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Analysis/reaction: Offense saves the day

Another 38-point output is enough – barely – to give the Patriots their second win of 2010.

New England's offense performed exactly as expected Sunday afternoon. Sadly, the Patriots defense did as well.

The versatile, potent Patriots attack moved the ball at will against a porous Buffalo Bills defense, but New England's equally ineffective defense allowed the Bills to remain competitive to the very end. Patriots defenders came down with two interceptions at critical junctures, although both of those big plays had more to do with errant throws by new Bills starting quarterback Ryan Fitzpatrick.

On the first play of the fourth quarter, with New England clinging to a 31-23 lead, Fitzpatrick tried to hit a wide open Roscoe Parrishcrossing underneath in the Patriots red zone. However, Fitzpatrick's pass sailed high and into the waiting arms of Patriots safety Patrick Chung, which came down with the ball in his own end zone before advancing to his team's 25-yard line.

Tom Bradythen marched the Patriots offense 75 yards in 13 plays, ending in a BenJarvus Green-Ellistouchdown run to inflate their lead to 38-23. But Buffalo wasn't finished.

"Obviously the one play that kills me is that turnover in the red zone," Fitzpatrick said afterward. "Just a ball where Roscoe is open. They pick it off. And then they bring it back and score. That kind of changed the game. But all you can ask for is a chance to redeem yourself."

And he did. Fitzpatrick responded by leading his team 80 yards in just seven plays, the final one being an excellent look-off touchdown pass 37 yards to Steve Johnson. The throw threaded the needle of two Patriots defenders (Chung and rookie cornerback Devin McCourty) and gave the Bills hope with about four minutes to go in the game.

That would be the end to the scoring on this shoot-out of an afternoon, however. After forcing the Patriots to punt on their next possession, the Bills got the ball back, but Fitzpatrick promptly surrendered it by throwing another interception, this time to safety Brandon Meriweather, sealing the Bills' fate.

"That's the situation as a quarterback that you want to be in. And I thought that was great and we were playing as a team right there, and feeding off each other. But it didn't turn out the way we wanted it to," Fitzpatrick added.

"It's one of those situations where I tried to force something where we weren't in a situation where we needed to start forcing balls. We had time and we could have driven it down the field. [I] just tried to throw it to David Nelsonon a corner route and it wasn't the throw I wanted. I'm not upset with either one of the decisions. You know, both throws and how they ended up were both high, which is upsetting. The throw to Roscoe, I could throw a hundred times. I could throw it in my sleep and I'm just disgusted that that one sailed high."

Fitzpatrick has every right to feel confident about his choices. Both of his intended receivers were open on the interceptions, and if either pass is completed, the outcome of the game could have been altered.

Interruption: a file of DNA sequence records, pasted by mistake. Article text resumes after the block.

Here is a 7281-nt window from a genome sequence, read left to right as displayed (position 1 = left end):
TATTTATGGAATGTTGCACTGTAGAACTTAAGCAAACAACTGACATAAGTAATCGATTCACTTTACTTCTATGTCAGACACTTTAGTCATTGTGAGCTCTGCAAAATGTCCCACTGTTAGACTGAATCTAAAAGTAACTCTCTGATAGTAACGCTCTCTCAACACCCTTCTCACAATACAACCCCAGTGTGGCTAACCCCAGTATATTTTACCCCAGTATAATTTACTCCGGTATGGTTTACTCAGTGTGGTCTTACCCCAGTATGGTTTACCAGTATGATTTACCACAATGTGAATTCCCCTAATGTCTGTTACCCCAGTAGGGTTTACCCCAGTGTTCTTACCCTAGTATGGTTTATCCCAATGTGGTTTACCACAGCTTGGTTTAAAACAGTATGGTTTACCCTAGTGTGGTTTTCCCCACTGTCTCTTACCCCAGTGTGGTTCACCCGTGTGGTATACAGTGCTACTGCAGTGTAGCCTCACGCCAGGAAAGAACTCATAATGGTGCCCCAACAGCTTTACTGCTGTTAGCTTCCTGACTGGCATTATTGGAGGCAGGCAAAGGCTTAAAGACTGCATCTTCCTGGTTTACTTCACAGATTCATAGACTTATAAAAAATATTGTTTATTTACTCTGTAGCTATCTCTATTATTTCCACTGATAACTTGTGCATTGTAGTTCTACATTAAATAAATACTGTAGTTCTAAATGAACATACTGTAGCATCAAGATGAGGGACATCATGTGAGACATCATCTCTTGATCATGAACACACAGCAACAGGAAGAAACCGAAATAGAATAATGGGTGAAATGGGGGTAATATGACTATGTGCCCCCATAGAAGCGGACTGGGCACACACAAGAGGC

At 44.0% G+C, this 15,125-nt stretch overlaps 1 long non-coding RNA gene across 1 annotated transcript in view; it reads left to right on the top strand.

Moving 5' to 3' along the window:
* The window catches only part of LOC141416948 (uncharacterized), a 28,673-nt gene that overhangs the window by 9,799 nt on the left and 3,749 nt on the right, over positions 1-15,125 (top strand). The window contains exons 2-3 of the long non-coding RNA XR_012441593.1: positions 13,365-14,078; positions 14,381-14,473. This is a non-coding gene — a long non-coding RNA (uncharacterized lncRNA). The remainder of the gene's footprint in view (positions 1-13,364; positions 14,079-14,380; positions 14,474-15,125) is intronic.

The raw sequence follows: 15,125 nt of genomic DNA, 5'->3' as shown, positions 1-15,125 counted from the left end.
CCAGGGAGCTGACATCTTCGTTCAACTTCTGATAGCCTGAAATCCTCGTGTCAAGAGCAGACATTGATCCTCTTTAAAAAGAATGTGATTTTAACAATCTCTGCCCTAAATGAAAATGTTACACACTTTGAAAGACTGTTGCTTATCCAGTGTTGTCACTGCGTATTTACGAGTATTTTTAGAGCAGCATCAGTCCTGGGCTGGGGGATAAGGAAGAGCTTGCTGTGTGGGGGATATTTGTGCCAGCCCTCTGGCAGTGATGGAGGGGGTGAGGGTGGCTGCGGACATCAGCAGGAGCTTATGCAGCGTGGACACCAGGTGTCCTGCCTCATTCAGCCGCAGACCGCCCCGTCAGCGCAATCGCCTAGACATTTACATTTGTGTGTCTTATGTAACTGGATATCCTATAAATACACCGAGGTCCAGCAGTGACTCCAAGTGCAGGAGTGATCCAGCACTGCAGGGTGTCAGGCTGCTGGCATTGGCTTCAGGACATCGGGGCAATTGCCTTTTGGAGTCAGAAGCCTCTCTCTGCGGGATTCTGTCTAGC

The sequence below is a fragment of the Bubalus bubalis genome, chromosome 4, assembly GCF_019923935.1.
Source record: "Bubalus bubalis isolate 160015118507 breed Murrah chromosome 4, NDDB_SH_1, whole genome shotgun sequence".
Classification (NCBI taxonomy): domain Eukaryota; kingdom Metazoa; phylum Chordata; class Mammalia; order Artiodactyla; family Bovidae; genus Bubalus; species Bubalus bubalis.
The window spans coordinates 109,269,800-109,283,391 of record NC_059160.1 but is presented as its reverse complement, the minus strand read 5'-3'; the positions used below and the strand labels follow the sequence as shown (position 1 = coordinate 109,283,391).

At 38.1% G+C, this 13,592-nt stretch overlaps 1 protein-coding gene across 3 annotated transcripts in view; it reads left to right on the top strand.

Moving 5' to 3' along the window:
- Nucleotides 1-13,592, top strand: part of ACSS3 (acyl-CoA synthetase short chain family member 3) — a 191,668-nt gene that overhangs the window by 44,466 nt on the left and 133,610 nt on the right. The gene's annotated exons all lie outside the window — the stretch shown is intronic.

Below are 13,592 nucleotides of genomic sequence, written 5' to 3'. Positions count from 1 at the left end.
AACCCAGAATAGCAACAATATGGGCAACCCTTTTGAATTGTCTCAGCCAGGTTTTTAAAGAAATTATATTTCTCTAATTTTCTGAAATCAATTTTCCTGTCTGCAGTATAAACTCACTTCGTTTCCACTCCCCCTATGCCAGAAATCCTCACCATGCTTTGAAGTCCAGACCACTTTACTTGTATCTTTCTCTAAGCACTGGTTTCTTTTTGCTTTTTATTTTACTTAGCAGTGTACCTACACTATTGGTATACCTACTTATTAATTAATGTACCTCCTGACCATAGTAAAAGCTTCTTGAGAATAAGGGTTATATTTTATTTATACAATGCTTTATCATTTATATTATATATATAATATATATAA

As efficient as Brady was on the day (21-for-27, 252 yards, 3 TDs), Fitzpatrick was nearly identical (20-for-28, 247 yards, 2 TDs), save the INTs. The Bills, who'd struggled on third down plays in their previous two games, were successful half the time Sunday against the Patriots defense -- a unit that continues to give up more points than it did the previous week.

New England's defenders, at least, acknowledge that they aren't playing well enough to sustain them through the rest of the long season ahead.

"Nothing outweighs the score. The less points they score, the better chance you have to win," Chung noted. "You have to diminish those points, execute, and if you have big plays, it's going to help, but you have to stop the points, too.

"You can't get complacent. We've got a lot of games to go … just got to get better off this one."

"You always want to keep them down as much as possible," said linebacker Gary Guyton. "It's definitely something we want to try to get better at – coming in and playing good defense as a unit. I think you can always improve. We'll come in tomorrow and sit down, watch film, kick ourselves to try to get better."

The Patriots defense should be thankful that it has such a powerful offense to help pick up the slack. An offense that may have lost a valuable weapon in third-down back Kevin Faulk, but that may have gained a threat in newly-acquired Danny Woodhead, who started his first NFL game and scored his first touchdown as a pro.

But New England succeeded offensively, more often than not, by avoiding third downs altogether.

"We had positive gains on first and second down, and not even having to put ourselves in that situation," wide receiver Wes Welkerobserved, "it's always big to get ahead on first and second down. We were able to mix it up and try to take advantage of some mismatches."

"I think there was some good situational football as well. That field goal just before halftime, getting the ball with 30 seconds. To move it and get three points with 30 seconds left, those are critical points in the game," Brady commented.

"We go into the locker room feeling good about what we're doing and knowing that we can go out and move the ball. It was just a good win for us. It was a good win. This week will be a great week. We got to win up there. We've got to win a meaningful game on the road. If we're going to be a good team, we've got to start winning on the road."

For that to happen, New England's defense needs to make dramatic improvements immediately. It won't be enough to rely on the opposing quarterback to make a mistakes. As Brady alluded, the Patriots head to Miami – a place that's always given them trouble – for a Monday Night Football showdown with the Dolphins next week.

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